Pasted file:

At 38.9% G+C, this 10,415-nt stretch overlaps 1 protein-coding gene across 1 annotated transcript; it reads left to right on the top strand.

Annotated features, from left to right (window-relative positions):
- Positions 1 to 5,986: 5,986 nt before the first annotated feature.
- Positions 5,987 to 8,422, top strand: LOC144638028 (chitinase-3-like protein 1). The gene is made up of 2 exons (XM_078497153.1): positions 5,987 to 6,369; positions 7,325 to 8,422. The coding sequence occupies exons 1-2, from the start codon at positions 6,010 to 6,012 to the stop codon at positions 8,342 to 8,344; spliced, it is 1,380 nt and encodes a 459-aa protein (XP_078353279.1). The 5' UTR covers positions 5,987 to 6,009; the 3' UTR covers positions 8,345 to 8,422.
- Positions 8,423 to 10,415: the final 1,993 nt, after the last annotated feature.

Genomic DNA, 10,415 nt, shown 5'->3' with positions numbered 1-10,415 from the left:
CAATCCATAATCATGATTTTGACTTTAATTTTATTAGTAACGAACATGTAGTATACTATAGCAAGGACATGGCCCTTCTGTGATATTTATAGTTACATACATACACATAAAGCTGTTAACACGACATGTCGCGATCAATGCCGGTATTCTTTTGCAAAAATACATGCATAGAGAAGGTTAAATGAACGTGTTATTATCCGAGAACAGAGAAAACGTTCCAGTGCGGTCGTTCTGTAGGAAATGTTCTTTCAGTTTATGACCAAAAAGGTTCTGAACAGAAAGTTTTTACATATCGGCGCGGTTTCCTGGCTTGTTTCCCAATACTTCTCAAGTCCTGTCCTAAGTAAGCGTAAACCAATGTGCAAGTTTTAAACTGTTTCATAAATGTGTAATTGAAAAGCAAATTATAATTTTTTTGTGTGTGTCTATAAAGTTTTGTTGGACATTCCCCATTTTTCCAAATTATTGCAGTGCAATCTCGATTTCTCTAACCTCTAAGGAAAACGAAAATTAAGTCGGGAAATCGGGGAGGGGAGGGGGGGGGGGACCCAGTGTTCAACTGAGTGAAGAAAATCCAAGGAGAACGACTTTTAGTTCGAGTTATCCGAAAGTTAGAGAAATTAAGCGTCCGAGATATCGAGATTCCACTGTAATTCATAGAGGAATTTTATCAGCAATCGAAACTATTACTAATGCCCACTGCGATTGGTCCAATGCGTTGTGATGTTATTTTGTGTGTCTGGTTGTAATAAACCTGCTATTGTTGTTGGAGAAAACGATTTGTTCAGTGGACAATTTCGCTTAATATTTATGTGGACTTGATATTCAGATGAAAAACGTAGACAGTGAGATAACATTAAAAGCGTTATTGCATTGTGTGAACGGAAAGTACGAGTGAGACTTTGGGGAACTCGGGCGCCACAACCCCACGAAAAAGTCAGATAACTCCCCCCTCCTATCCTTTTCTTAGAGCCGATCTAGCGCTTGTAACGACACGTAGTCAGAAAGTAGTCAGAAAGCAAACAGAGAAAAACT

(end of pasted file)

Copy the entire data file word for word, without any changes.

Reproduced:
At 38.9% G+C, this 10,415-nt stretch overlaps 1 protein-coding gene across 1 annotated transcript; it reads left to right on the top strand.

Annotated features, from left to right (window-relative positions):
- Positions 1 to 5,986: 5,986 nt before the first annotated feature.
- Positions 5,987 to 8,422, top strand: LOC144638028 (chitinase-3-like protein 1). The gene is made up of 2 exons (XM_078497153.1): positions 5,987 to 6,369; positions 7,325 to 8,422. The coding sequence occupies exons 1-2, from the start codon at positions 6,010 to 6,012 to the stop codon at positions 8,342 to 8,344; spliced, it is 1,380 nt and encodes a 459-aa protein (XP_078353279.1). The 5' UTR covers positions 5,987 to 6,009; the 3' UTR covers positions 8,345 to 8,422.
- Positions 8,423 to 10,415: the final 1,993 nt, after the last annotated feature.

Genomic DNA, 10,415 nt, shown 5'->3' with positions numbered 1-10,415 from the left:
CAATCCATAATCATGATTTTGACTTTAATTTTATTAGTAACGAACATGTAGTATACTATAGCAAGGACATGGCCCTTCTGTGATATTTATAGTTACATACATACACATAAAGCTGTTAACACGACATGTCGCGATCAATGCCGGTATTCTTTTGCAAAAATACATGCATAGAGAAGGTTAAATGAACGTGTTATTATCCGAGAACAGAGAAAACGTTCCAGTGCGGTCGTTCTGTAGGAAATGTTCTTTCAGTTTATGACCAAAAAGGTTCTGAACAGAAAGTTTTTACATATCGGCGCGGTTTCCTGGCTTGTTTCCCAATACTTCTCAAGTCCTGTCCTAAGTAAGCGTAAACCAATGTGCAAGTTTTAAACTGTTTCATAAATGTGTAATTGAAAAGCAAATTATAATTTTTTTGTGTGTGTCTATAAAGTTTTGTTGGACATTCCCCATTTTTCCAAATTATTGCAGTGCAATCTCGATTTCTCTAACCTCTAAGGAAAACGAAAATTAAGTCGGGAAATCGGGGAGGGGAGGGGGGGGGGGACCCAGTGTTCAACTGAGTGAAGAAAATCCAAGGAGAACGACTTTTAGTTCGAGTTATCCGAAAGTTAGAGAAATTAAGCGTCCGAGATATCGAGATTCCACTGTAATTCATAGAGGAATTTTATCAGCAATCGAAACTATTACTAATGCCCACTGCGATTGGTCCAATGCGTTGTGATGTTATTTTGTGTGTCTGGTTGTAATAAACCTGCTATTGTTGTTGGAGAAAACGATTTGTTCAGTGGACAATTTCGCTTAATATTTATGTGGACTTGATATTCAGATGAAAAACGTAGACAGTGAGATAACATTAAAAGCGTTATTGCATTGTGTGAACGGAAAGTACGAGTGAGACTTTGGGGAACTCGGGCGCCACAACCCCACGAAAAAGTCAGATAACTCCCCCCTCCTATCCTTTTCTTAGAGCCGATCTAGCGCTTGTAACGACACGTAGTCAGAAAGTAGTCAGAAAGCAAACAGAGAAAAACT